Separation Barriers: Busy major highway, especially at night, such that frogs rarely if ever cross successfully; urban development dominated by buildings and pavement; habitat in which site-specific data indicate the frogs virtually never occur.
Separation Distance for Unsuitable Habitat: 1 km
Separation Distance for Suitable Habitat: 5 km
Separation Justification: BARRIERS/UNSUITABLE HABITAT: Rivers may or may not be effective barriers, depending on stream width and flow dynamics; identification of streams as barriers is a subjective determination. Ranid frog species vary in habitat use, but even the most aquatic species may traverse upland habitat when conditions are suitable (Pope and Matthews 2001); natural and seminatural upland habitat generally does not constitute a barrier. Here, unsuitable habitat refers to upland habitat devoid or nearly devoid of wetlands, streams, ponds, or lakes. Bodies of water dominated by predatory fishes may be barriers to some species but suitable habitat for others; in most cases, such waters probably should be regarded as unsuitable habitat.

SUITABLE HABITAT: Suitable habitat includes riparian/riverine corridors, wetlands, and wetland/upland mosaics in which wetland patches are separated by less than 1 km of upland habitat; it also includes any upland habitat regularly used for feeding or wintering (e.g., mesic forest for wood frogs).

MOVEMENTS: Available information indicates that individual ranids occasionally move distances of several km (R. luteiventris: Reaser 1996, cited by Koch et al. 1997; R. blairi: Gillis 1975) but most individuals stay within a few kilometers of their breeding sites (R. aurora draytonii: USFWS, Federal Register, 11 September 2000; R. capito: Franz et al. 1988; R. clamitans: Lamoureux and Madison 1999; R. luteiventris: Turner 1960, Hollenbeck 1974, Bull and Hayes 2001). Similarly, maximum distance between capture points generally is a few kilometers or less (R. aurora: Hayes et al. 2001; USFWS, Federal Register, 11 September 2000; R. catesbeiana: Willis et al. 1956; R. luteiventris: Reaser and Pilliod, in press; Engle 2000; R. muscosa: Pope and Matthews 2001). Dispersal data for juveniles are lacking for most species.

Adult and juvenile R. sylvatica readily traveled in excess of 300 m from their pools of origin (Vasconcelos and Calhoun 2004). Bellis (1965) determined that adult and juvenile R. sylvatica in a peat bog had traveled at least 410 m from the nearest breeding pool. Berven and Grudzien (1990) found that dispersing R. sylvatica juveniles traveled an average of 1,208 m from their natal pools. In the Shenandoah Mountains, data for R. sylvatica indicated that ponds separated by a distance greater than 1,000 m should experience little gene flow (Berven and Grudzien 1991). In contrast, populations in Minnesota were very similar in allelic frequencies, even at distances greater than several kilometers (Squire and Newman 2002). However, sample sizes and number of loci examined were small, and genetic patterns do not necessarily reflect movement distances.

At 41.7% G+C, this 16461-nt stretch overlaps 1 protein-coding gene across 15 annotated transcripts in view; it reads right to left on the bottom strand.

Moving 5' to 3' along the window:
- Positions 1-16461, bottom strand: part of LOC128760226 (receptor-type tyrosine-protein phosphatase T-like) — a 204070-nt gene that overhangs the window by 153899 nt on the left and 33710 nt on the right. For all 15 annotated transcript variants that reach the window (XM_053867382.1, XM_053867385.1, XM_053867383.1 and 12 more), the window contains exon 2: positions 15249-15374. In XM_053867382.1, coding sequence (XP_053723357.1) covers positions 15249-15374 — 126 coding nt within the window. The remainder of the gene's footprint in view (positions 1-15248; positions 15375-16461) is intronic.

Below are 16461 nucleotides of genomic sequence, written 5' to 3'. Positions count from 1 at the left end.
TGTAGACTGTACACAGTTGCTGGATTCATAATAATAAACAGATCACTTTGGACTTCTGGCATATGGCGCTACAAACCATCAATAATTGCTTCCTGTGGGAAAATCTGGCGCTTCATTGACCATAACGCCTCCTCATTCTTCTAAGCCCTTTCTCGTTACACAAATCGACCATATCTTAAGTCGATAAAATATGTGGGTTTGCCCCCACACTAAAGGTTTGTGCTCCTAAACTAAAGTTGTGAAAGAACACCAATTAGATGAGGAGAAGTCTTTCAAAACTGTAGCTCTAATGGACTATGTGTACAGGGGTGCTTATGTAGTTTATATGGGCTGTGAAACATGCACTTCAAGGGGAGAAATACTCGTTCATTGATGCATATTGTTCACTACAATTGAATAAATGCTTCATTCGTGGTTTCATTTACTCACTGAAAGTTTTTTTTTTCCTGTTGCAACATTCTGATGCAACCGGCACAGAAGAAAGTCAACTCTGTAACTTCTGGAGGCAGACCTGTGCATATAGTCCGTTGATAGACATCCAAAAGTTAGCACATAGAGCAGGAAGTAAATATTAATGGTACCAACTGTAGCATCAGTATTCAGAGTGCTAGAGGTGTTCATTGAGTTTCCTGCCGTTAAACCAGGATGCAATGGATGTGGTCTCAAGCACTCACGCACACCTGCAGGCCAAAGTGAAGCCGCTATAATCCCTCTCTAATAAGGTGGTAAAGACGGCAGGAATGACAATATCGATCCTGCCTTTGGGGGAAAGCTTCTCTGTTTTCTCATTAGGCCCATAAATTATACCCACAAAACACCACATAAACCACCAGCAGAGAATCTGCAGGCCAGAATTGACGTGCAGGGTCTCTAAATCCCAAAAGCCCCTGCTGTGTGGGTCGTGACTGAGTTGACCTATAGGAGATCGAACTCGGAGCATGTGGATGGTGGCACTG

The preponderance of data for ranids indicate that a separation distance of several kilometers may be appropriate for suitable habitat and practical for occurrence delineation, despite occasional movements that are longer and that may allow some genetic interchange between distant populations. The movement data for ranids are here regarded as consistent enough to allow the same separation distance to be used for different species; much of the apparent variation in movements doubtless reflects differences in study methods and in the ability to detect long-distance movements.

Date: 01Apr2005
Author: Hammerson, G.
Population/Occurrence Viability
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U.S. Invasive Species Impact Rank (I-Rank) Not yet assessed
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Authors/Contributors
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NatureServe Conservation Status Factors Edition Date: 25Jan2010
NatureServe Conservation Status Factors Author: Hammerson, G.
Element Ecology & Life History Edition Date: 25Jan2010
Element Ecology & Life History Author(s): Hammerson, G.

Zoological data developed by NatureServe and its network of natural heritage programs (see Local Programs) and other contributors and cooperators (see Sources).

References